I don’t know with 100% certainty but I’d bet that more than one of these features started in the mind of someone who felt empowered to explore – that exploration was run as an experiment, disabled, and then walked into the primary collection interface.
Here we witness one of these experiments in action. What we are seeing is a novel solution to conveying information visually about objects of widely varying sizes. When presented with a photo of a chair at a distance of 10 feet and a pencil at a distance of 1 foot, how do you go about presenting images that present the user with an equivalent amount of information visually to decide whether the object interests them? In this case, you write a python script that calculates the Shannon Entropy value for every image, which in turn enables cropping images at the optimal place to generate thumbnails that convey the most amount of information to the user.
The British Library Labs has been doing fantastic work in this space, for years now. Folks like Nora McGregor, Mia Ridge, and formerly James Baker. They are an enterprising group, engaged in teaching digital scholarship within their institution, and working toward releasing a whole slew of different types of collections as data. You may have heard of their pioneering work, automatically extracting a million images from historical text, and making them available via Flickr under a cc-0 license.
Subsequently, they have encouraged a number of competitions for working with the collections that they release as data. These efforts are not purely about publicity. They provide opportunities to refine the way that we prepare and provide access to collections, and can lead to concrete reciprocal benefits from outside our institutions.
For example, Mario Klingemann’s experimentation with machine learning and semi-automated image classification to generate additional metadata for the Flickr image release, as well as enabling further subsetting of the data – for example leading to the creation of smaller datasets comprised of portrait images.
There have been a number of academic libraries in North America working in this space as well. I am formerly of Michigan State University, the green helmet there on the top left. While collections differed in scope among these institutions, we shared in common a desire to release our collections as data in order to encourage additional types of use.
The process in my case was fairly straightforward – identify existing digital special collections. Evaluate the possibilities latent in the data. Are they unstructured or structured? What is the quality of OCR? Is it transcribed? How representative is the data?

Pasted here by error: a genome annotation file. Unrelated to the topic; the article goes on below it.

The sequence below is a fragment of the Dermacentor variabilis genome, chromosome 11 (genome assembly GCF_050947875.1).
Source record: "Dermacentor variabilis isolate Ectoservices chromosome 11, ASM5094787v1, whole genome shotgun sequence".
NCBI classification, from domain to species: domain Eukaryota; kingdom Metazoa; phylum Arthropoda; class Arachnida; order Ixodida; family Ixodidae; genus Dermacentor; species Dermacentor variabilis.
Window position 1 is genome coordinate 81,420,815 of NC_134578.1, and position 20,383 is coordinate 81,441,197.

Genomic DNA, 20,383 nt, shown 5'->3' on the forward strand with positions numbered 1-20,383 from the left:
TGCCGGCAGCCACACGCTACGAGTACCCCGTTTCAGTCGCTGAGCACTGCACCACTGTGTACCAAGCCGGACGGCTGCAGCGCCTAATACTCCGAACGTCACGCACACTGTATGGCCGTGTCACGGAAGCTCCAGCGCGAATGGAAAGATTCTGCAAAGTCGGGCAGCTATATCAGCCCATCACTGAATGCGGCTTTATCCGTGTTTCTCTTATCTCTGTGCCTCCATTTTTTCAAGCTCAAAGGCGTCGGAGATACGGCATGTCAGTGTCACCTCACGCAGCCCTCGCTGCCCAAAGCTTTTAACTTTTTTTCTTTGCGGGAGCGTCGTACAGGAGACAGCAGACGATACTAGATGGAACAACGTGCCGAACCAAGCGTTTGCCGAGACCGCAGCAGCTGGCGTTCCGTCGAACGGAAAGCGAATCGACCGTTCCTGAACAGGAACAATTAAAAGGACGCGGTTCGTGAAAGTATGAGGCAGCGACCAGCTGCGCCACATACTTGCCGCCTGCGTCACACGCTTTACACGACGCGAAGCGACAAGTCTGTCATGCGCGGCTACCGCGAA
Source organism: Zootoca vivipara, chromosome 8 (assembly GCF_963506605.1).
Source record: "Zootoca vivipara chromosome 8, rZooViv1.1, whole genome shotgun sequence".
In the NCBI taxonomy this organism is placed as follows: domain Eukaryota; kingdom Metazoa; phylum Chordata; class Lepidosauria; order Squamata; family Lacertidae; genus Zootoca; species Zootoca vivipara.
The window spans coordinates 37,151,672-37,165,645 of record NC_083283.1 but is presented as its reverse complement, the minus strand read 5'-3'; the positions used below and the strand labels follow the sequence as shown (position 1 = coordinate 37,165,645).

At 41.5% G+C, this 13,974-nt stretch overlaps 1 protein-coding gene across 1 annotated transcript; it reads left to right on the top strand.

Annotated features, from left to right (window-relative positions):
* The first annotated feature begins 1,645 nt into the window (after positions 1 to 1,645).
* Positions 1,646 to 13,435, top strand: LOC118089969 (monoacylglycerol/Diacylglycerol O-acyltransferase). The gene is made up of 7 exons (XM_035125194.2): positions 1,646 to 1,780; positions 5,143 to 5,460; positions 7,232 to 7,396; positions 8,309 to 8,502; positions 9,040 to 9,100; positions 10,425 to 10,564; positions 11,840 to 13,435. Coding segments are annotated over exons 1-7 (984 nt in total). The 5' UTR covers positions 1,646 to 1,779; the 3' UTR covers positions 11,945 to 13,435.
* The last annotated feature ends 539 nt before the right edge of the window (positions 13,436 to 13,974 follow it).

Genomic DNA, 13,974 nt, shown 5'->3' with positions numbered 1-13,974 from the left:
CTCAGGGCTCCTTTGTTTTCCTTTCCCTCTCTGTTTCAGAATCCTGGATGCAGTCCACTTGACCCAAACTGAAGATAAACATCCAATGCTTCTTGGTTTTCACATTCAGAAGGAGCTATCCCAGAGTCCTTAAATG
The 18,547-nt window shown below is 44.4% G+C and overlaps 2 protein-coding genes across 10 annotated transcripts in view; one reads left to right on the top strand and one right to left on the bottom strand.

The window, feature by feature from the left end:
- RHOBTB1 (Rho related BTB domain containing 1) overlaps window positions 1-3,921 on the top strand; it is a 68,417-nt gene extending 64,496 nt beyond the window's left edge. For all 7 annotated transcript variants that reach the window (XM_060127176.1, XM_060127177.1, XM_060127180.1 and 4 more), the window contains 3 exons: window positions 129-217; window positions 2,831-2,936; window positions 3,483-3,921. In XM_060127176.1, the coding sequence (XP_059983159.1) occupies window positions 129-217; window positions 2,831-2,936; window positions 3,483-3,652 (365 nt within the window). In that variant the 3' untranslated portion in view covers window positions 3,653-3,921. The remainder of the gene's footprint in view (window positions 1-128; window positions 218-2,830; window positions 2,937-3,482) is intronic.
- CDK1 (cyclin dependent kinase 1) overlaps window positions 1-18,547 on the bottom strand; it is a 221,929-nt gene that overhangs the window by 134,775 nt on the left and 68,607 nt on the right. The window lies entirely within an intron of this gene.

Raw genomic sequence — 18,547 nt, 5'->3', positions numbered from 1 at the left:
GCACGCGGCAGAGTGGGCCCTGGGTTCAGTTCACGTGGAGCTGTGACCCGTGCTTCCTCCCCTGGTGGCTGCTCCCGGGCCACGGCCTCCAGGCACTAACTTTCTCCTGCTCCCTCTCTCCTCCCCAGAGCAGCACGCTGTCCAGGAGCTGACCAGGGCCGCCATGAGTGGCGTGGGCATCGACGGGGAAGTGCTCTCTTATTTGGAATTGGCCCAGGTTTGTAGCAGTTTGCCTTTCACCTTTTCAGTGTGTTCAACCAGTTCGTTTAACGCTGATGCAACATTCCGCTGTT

The next step was to create derivatives that served anticipated use. So out with the JPG thumbnails, in with the PDFs, tei-encoded files, and plain text derivatives. Wrap all of the above in new documentation that supports computational use.
Subsequently this data was used to support digital humanities pedagogy, became a test dataset in a text analysis program, and was sought after to support a computational analysis of ingredient usage in cooking throughout American History. Had we not treated this collection as data and promoted it as such it’s not likely that it would have seen these types of use.
Work of this kind only becomes possible when individual people feel empowered to pursue their passions, to self-actualize through them. The cost of that self-actualization is time and the confidence to pursue projects, whether they succeed or fail. Really, failure should be a goal.
That said, embracing failure doesn’t mean doing our work without attention to ethics. We must commit to transparency, inclusivity, and respect in the work that lies ahead. A number of ethical considerations are raised. Some of these are new. Others are familiar, yet possibly more complex in light of the medium.
The first issue relates to transparency in the process of collection building. How were the data processed? What was left in what was left out? Why? How representative is the data? What bias does our organization of the data reflect? Can we admit a bias?
I think for a number of reasons that data driven journalism has some qualities that we can learn from as we consider these questions. Recently, journalists at Buzzfeed supplemented an article, New American Slavery, with a blog post that links to data, methods, analysis, and code used to produce the work.
We see that the level of transparency is quite granular. The writers go down to the level of individual claims, with links to the ipython notebook that contains the code that generated the data to support the claim.